And when they're in an all-American mood they can always turn to Johnston's dad's recipes for chili and hot dog sauce.
"When they sold the business in 1972," she said, referring to Chet's Hog Dog, "they didn't sell those recipes. They remain in the family."
As good a cook as Johnston is, it's her baking that has won official acclaim.
"Several summers ago I submitted my chocolate cheesecake at the Wood County Fair and won best of show. I was shocked! That's the first and only time I've entered something in the fair.
"When my boys were babies, I took cake decorating classes. I mainly wanted to be able to do birthday cakes for my sons, but I have been doing cakes for friends as well - birthdays, showers, anniversaries. But I don't dare do wedding cakes! I delivered a beautiful ivory tiered cake to my aunt and uncle for their 50th wedding anniversary, only to find it all over the trunk when I arrived at the reception hall."
So no more wedding cakes.
"I can't take the pressure!"
Currently a stay-at-home mom, besides the cake-baking she has her own business doing decorative furniture painting. "I'll find used pieces and bring them to new life."
Stuffed cabbage rolls (Golabki)
2 c. cooked long-grain rice, cooled
1 pound lean pork sausage
2 pounds ground chuck
1 small onion chopped
1 1/2 cup ketchup
1 t salt
1/2 t pepper
1 (3 lb.) head green cabbage
1 16 oz. can sauerkraut, drained
3 cup tomato juice
6-8 slices cooked bacon, crumbled (optional)
1. With a sharp knife, pierce around core of cabbage. Carefully remove wilted outer cabbage leaves; discard. In a large saucepan, boil enough salted water to cover cabbage. Immerse cabbage in boiling water. Cook over medium-high heat 5-7 minutes. Drain well; let cool.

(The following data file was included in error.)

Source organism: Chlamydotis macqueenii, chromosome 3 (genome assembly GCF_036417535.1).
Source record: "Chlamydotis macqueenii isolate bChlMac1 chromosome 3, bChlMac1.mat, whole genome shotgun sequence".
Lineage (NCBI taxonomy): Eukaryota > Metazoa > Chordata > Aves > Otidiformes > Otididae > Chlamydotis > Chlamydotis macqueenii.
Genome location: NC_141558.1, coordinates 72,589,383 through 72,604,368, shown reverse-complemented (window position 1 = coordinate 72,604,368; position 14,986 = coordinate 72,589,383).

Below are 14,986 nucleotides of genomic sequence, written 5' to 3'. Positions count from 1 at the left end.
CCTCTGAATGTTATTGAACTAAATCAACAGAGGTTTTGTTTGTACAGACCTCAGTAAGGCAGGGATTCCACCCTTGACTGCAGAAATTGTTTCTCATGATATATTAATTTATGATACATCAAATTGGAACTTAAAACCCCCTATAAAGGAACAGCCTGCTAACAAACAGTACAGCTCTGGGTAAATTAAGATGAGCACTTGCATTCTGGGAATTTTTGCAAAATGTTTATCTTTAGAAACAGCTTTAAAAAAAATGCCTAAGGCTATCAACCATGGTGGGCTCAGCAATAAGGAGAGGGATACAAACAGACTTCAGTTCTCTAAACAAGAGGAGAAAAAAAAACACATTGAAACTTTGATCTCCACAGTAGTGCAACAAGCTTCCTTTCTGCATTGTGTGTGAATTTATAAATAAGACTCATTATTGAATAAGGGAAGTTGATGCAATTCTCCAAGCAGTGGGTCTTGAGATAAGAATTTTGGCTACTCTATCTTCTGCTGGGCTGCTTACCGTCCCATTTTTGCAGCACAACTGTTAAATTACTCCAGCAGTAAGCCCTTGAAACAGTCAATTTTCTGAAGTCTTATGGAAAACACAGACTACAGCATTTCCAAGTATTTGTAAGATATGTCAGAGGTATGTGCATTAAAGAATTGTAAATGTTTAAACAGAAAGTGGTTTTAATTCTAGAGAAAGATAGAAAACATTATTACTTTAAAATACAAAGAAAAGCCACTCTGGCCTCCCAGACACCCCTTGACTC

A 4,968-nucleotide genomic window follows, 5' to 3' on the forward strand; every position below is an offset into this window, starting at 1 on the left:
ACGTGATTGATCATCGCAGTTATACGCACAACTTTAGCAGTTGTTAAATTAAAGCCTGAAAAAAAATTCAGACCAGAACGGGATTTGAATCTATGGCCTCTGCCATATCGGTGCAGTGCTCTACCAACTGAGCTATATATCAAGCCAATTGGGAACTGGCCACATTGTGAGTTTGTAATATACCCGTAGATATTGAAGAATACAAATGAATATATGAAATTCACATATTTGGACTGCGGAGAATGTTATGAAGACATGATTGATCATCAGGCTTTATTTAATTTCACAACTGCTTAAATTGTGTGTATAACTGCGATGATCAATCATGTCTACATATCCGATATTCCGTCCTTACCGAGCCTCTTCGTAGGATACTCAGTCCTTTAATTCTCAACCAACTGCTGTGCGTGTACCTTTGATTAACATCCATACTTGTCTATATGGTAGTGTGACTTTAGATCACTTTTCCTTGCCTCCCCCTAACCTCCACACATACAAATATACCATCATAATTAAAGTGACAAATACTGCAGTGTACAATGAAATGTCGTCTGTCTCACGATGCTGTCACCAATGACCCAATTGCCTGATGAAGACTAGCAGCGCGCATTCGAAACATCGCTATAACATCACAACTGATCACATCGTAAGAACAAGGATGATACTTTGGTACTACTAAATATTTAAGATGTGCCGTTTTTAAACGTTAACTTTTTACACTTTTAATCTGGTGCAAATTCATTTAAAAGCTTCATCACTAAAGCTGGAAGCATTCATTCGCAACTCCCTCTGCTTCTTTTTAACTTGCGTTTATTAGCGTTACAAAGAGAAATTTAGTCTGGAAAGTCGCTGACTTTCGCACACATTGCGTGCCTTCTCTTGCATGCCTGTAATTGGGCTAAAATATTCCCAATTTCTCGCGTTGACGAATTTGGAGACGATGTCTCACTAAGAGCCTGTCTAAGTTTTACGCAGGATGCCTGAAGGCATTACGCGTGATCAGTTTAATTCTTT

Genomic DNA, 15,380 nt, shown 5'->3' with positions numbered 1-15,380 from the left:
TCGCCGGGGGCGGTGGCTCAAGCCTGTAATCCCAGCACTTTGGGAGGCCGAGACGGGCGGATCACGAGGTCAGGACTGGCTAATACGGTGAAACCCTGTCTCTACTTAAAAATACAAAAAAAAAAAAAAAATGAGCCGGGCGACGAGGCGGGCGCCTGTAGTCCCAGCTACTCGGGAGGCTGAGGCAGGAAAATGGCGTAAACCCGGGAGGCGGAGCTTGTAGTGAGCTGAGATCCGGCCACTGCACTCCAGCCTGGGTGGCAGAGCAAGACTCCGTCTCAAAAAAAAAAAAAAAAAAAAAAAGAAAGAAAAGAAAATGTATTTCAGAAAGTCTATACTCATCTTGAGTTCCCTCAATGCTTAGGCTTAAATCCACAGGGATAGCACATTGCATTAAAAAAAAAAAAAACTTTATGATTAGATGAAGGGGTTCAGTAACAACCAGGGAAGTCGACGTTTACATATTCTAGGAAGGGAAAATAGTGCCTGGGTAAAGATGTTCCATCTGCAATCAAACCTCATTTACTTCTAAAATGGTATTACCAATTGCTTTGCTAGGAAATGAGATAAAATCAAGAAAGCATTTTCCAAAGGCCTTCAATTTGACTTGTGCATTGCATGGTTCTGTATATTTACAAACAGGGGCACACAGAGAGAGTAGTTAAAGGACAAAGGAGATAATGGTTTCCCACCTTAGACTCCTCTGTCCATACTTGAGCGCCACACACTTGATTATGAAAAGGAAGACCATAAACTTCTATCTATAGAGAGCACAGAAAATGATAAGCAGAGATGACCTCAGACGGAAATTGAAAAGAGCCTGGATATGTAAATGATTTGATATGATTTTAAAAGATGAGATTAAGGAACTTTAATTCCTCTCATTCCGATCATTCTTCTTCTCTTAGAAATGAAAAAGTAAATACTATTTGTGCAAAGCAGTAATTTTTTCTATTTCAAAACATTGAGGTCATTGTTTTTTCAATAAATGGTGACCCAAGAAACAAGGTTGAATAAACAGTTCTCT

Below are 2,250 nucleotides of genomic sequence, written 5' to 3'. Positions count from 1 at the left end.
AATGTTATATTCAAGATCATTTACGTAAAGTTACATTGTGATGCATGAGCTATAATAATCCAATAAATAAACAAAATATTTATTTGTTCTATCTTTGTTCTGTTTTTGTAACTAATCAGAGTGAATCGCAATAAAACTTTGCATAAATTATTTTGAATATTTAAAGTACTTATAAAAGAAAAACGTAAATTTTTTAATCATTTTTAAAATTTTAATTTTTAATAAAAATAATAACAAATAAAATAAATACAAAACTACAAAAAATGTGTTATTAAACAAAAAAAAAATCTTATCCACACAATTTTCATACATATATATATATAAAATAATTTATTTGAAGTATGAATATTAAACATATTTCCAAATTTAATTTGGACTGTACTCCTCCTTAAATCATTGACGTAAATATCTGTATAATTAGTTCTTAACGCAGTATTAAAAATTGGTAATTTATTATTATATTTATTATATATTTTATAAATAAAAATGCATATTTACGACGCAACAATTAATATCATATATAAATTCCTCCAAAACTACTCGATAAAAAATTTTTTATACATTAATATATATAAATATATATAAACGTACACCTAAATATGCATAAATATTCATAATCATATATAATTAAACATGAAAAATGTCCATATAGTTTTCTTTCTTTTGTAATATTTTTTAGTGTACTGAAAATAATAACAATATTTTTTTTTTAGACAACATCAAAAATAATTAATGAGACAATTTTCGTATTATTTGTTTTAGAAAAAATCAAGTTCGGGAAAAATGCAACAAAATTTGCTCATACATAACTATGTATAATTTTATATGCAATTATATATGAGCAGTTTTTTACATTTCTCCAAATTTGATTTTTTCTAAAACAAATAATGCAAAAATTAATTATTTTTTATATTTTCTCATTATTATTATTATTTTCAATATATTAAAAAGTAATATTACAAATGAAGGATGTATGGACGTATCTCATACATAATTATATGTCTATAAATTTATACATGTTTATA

2. Preheat oven to 325F.
3. In a large bowl, combine cooled rice, sausage, beef, onion, ketchup, eggs, salt and pepper.
4. Trim off tough leaf stems. Spread a cabbage leaf flat. Depending on leaf size, place 3-4 Tbs. filling on cabbage leaf near base. Fold bottom of leaf over filling, then fold sides toward center. Roll tightly. Repeat with remaining filling and cabbage leaves. (Two small leaves can be overlapped to make one larger leaf.) Arrange cabbage
leaves, seam side down, in a medium roasting pan.
5. Add 2 cups tomato juice to the cabbage rolls. Top with sauerkraut. Pour remaining 1 cup tomato juice over top. Cook covered for 1 hour or until fork tender. Sprinkle with crumbled bacon bits.
Baste with tomato juice and bake for 10 more minutes. Serves 15-18.
9 cooked lasagna noodles
1 1/2 sticks butter
1 med. onion, finely chopped
9 med. potatoes, peeled, cooked and drained
2 1/2 c cheddar cheese
1/2 c milk
1 c sour cream
Saute butter and onions in pan. Drain and mash potatoes with 1 1/2 c cheese, milk and sour cream. Layer 3 noodles lengthwise in buttered 9x13 pan, then spread 1/3 of potato mixture over the noodles. Add 1/3 of onion mixture over the potatoes. Repeat until you have 3 layers. Bake uncovered in 375F oven 25 minutes. Top with 1 c cheddar and bake 5 more minutes.